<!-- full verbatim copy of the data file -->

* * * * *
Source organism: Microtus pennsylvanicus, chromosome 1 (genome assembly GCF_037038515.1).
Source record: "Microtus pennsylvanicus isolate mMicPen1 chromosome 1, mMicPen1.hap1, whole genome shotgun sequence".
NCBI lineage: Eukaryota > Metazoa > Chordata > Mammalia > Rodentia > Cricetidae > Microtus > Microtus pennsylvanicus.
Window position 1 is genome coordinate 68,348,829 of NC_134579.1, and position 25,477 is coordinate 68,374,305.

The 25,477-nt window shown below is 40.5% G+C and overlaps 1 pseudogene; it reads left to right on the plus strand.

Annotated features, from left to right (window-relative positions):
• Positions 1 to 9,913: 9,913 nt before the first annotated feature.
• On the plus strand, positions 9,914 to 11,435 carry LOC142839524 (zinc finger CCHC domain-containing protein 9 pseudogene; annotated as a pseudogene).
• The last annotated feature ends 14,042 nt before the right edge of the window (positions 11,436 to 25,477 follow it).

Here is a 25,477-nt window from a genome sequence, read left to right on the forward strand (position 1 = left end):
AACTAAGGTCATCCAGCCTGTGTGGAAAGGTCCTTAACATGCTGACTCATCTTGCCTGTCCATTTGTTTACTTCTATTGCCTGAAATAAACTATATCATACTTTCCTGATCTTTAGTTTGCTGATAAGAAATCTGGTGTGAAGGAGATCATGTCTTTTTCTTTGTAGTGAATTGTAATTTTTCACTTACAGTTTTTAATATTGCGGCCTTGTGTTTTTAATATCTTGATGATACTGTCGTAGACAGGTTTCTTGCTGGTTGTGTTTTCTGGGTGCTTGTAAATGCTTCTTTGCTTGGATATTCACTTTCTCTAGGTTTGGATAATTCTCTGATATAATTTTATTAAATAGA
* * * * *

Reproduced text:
Source organism: Microtus pennsylvanicus, chromosome 1 (genome assembly GCF_037038515.1).
Source record: "Microtus pennsylvanicus isolate mMicPen1 chromosome 1, mMicPen1.hap1, whole genome shotgun sequence".
NCBI lineage: Eukaryota > Metazoa > Chordata > Mammalia > Rodentia > Cricetidae > Microtus > Microtus pennsylvanicus.
Window position 1 is genome coordinate 68,348,829 of NC_134579.1, and position 25,477 is coordinate 68,374,305.

The 25,477-nt window shown below is 40.5% G+C and overlaps 1 pseudogene; it reads left to right on the plus strand.

Annotated features, from left to right (window-relative positions):
• Positions 1 to 9,913: 9,913 nt before the first annotated feature.
• On the plus strand, positions 9,914 to 11,435 carry LOC142839524 (zinc finger CCHC domain-containing protein 9 pseudogene; annotated as a pseudogene).
• The last annotated feature ends 14,042 nt before the right edge of the window (positions 11,436 to 25,477 follow it).

Here is a 25,477-nt window from a genome sequence, read left to right on the forward strand (position 1 = left end):
AACTAAGGTCATCCAGCCTGTGTGGAAAGGTCCTTAACATGCTGACTCATCTTGCCTGTCCATTTGTTTACTTCTATTGCCTGAAATAAACTATATCATACTTTCCTGATCTTTAGTTTGCTGATAAGAAATCTGGTGTGAAGGAGATCATGTCTTTTTCTTTGTAGTGAATTGTAATTTTTCACTTACAGTTTTTAATATTGCGGCCTTGTGTTTTTAATATCTTGATGATACTGTCGTAGACAGGTTTCTTGCTGGTTGTGTTTTCTGGGTGCTTGTAAATGCTTCTTTGCTTGGATATTCACTTTCTCTAGGTTTGGATAATTCTCTGATATAATTTTATTAAATAGA